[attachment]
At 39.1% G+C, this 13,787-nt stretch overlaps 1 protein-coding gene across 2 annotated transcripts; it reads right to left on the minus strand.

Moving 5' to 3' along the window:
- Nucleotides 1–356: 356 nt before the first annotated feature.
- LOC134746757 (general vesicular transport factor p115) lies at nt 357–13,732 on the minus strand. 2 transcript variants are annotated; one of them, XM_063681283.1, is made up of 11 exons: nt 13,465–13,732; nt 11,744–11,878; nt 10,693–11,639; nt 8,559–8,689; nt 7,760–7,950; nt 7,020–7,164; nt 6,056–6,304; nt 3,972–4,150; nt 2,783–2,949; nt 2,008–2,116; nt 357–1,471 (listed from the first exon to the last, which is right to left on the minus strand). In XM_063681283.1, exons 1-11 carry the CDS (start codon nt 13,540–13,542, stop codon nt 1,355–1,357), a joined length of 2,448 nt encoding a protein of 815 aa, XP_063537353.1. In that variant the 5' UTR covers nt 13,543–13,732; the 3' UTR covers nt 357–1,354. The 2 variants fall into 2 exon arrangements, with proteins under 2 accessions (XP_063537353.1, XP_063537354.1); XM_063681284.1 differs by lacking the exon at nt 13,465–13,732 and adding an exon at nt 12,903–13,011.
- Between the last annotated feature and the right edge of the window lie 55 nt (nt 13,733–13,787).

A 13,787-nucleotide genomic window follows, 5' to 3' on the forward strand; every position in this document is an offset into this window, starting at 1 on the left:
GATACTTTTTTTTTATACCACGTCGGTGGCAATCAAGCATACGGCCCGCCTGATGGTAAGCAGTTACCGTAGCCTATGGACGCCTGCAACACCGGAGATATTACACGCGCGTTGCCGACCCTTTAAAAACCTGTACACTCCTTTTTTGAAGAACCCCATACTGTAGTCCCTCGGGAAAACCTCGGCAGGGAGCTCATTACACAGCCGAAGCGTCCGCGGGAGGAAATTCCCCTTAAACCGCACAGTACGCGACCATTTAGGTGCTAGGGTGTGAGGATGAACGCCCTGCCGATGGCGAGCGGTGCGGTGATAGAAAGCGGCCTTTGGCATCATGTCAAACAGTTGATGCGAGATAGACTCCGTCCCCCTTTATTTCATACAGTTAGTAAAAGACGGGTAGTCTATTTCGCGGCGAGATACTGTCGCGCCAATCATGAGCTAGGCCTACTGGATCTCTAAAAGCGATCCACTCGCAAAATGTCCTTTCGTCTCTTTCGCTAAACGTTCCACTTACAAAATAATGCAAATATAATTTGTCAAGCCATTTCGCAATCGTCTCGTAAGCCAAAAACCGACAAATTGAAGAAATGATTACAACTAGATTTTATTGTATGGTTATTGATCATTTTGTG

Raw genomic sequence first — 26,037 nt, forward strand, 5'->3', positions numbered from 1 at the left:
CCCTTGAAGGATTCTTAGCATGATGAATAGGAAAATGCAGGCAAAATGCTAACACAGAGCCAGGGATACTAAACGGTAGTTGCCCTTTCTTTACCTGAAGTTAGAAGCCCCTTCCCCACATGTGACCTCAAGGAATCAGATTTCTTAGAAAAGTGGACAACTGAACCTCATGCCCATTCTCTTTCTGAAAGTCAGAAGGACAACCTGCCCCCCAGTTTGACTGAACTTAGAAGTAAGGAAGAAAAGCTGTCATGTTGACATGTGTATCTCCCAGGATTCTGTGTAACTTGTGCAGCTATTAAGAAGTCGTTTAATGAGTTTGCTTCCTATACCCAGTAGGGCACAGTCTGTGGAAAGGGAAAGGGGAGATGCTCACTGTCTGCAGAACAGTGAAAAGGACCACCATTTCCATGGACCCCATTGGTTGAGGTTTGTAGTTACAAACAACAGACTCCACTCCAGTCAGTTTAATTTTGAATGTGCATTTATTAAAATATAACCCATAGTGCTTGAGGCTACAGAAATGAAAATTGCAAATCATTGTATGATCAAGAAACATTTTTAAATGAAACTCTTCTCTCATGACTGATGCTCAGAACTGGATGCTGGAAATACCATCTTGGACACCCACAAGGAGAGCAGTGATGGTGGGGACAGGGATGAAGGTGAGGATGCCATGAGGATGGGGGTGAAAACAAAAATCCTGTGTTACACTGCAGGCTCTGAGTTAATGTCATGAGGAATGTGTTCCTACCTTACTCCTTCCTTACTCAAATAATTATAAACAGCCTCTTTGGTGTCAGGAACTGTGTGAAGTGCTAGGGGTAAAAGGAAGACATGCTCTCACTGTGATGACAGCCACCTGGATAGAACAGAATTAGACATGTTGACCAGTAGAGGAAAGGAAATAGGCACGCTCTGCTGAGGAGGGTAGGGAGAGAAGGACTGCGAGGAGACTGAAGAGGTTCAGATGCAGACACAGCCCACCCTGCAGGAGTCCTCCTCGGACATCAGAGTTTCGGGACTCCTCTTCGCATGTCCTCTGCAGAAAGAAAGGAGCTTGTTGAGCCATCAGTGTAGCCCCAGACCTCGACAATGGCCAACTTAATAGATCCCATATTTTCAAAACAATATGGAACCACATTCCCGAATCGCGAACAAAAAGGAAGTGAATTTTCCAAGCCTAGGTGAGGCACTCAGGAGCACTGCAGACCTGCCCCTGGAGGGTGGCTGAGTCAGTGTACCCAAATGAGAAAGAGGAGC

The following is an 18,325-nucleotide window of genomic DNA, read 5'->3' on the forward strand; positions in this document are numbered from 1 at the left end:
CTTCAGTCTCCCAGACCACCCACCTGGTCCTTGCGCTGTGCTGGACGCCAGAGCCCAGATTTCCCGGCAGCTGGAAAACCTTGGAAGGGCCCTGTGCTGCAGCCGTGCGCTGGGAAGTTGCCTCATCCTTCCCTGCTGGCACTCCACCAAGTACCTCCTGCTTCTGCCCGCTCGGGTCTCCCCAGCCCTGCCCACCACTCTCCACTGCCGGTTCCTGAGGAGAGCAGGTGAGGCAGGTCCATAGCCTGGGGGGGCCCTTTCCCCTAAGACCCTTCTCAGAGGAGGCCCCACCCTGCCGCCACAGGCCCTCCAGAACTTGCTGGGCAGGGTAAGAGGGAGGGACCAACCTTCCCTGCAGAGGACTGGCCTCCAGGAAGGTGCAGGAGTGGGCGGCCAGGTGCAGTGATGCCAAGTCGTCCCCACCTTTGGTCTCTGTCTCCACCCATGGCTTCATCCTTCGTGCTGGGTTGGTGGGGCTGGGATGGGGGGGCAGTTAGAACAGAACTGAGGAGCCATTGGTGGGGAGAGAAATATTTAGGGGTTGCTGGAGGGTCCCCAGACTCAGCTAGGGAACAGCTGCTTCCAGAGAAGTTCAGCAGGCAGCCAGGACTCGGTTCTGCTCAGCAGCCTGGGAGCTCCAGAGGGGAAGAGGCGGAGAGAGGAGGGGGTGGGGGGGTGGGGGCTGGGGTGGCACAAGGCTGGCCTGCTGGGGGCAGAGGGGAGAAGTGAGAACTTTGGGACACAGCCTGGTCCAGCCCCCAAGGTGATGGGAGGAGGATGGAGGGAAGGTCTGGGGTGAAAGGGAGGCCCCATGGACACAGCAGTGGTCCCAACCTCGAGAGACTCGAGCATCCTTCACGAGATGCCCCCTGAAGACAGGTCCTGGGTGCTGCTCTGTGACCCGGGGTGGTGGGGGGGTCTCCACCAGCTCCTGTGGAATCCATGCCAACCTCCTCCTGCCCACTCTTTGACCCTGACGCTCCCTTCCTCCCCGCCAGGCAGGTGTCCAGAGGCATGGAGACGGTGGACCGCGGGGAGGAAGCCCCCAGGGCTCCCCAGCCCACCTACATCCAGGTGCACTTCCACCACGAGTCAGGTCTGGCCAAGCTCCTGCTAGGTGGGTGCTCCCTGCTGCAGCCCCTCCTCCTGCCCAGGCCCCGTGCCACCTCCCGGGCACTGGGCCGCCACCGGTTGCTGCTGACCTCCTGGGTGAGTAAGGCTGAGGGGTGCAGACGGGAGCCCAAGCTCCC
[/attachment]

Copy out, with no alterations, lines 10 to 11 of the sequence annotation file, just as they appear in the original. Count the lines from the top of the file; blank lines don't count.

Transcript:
The following is an 18,325-nucleotide window of genomic DNA, read 5'->3' on the forward strand; positions in this document are numbered from 1 at the left end:
CTTCAGTCTCCCAGACCACCCACCTGGTCCTTGCGCTGTGCTGGACGCCAGAGCCCAGATTTCCCGGCAGCTGGAAAACCTTGGAAGGGCCCTGTGCTGCAGCCGTGCGCTGGGAAGTTGCCTCATCCTTCCCTGCTGGCACTCCACCAAGTACCTCCTGCTTCTGCCCGCTCGGGTCTCCCCAGCCCTGCCCACCACTCTCCACTGCCGGTTCCTGAGGAGAGCAGGTGAGGCAGGTCCATAGCCTGGGGGGGCCCTTTCCCCTAAGACCCTTCTCAGAGGAGGCCCCACCCTGCCGCCACAGGCCCTCCAGAACTTGCTGGGCAGGGTAAGAGGGAGGGACCAACCTTCCCTGCAGAGGACTGGCCTCCAGGAAGGTGCAGGAGTGGGCGGCCAGGTGCAGTGATGCCAAGTCGTCCCCACCTTTGGTCTCTGTCTCCACCCATGGCTTCATCCTTCGTGCTGGGTTGGTGGGGCTGGGATGGGGGGGCAGTTAGAACAGAACTGAGGAGCCATTGGTGGGGAGAGAAATATTTAGGGGTTGCTGGAGGGTCCCCAGACTCAGCTAGGGAACAGCTGCTTCCAGAGAAGTTCAGCAGGCAGCCAGGACTCGGTTCTGCTCAGCAGCCTGGGAGCTCCAGAGGGGAAGAGGCGGAGAGAGGAGGGGGTGGGGGGGTGGGGGCTGGGGTGGCACAAGGCTGGCCTGCTGGGGGCAGAGGGGAGAAGTGAGAACTTTGGGACACAGCCTGGTCCAGCCCCCAAGGTGATGGGAGGAGGATGGAGGGAAGGTCTGGGGTGAAAGGGAGGCCCCATGGACACAGCAGTGGTCCCAACCTCGAGAGACTCGAGCATCCTTCACGAGATGCCCCCTGAAGACAGGTCCTGGGTGCTGCTCTGTGACCCGGGGTGGTGGGGGGGTCTCCACCAGCTCCTGTGGAATCCATGCCAACCTCCTCCTGCCCACTCTTTGACCCTGACGCTCCCTTCCTCCCCGCCAGGCAGGTGTCCAGAGGCATGGAGACGGTGGACCGCGGGGAGGAAGCCCCCAGGGCTCCCCAGCCCACCTACATCCAGGTGCACTTCCACCACGAGTCAGGTCTGGCCAAGCTCCTGCTAGGTGGGTGCTCCCTGCTGCAGCCCCTCCTCCTGCCCAGGCCCCGTGCCACCTCCCGGGCACTGGGCCGCCACCGGTTGCTGCTGACCTCCTGGGTGAGTAAGGCTGAGGGGTGCAGACGGGAGCCCAAGCTCCC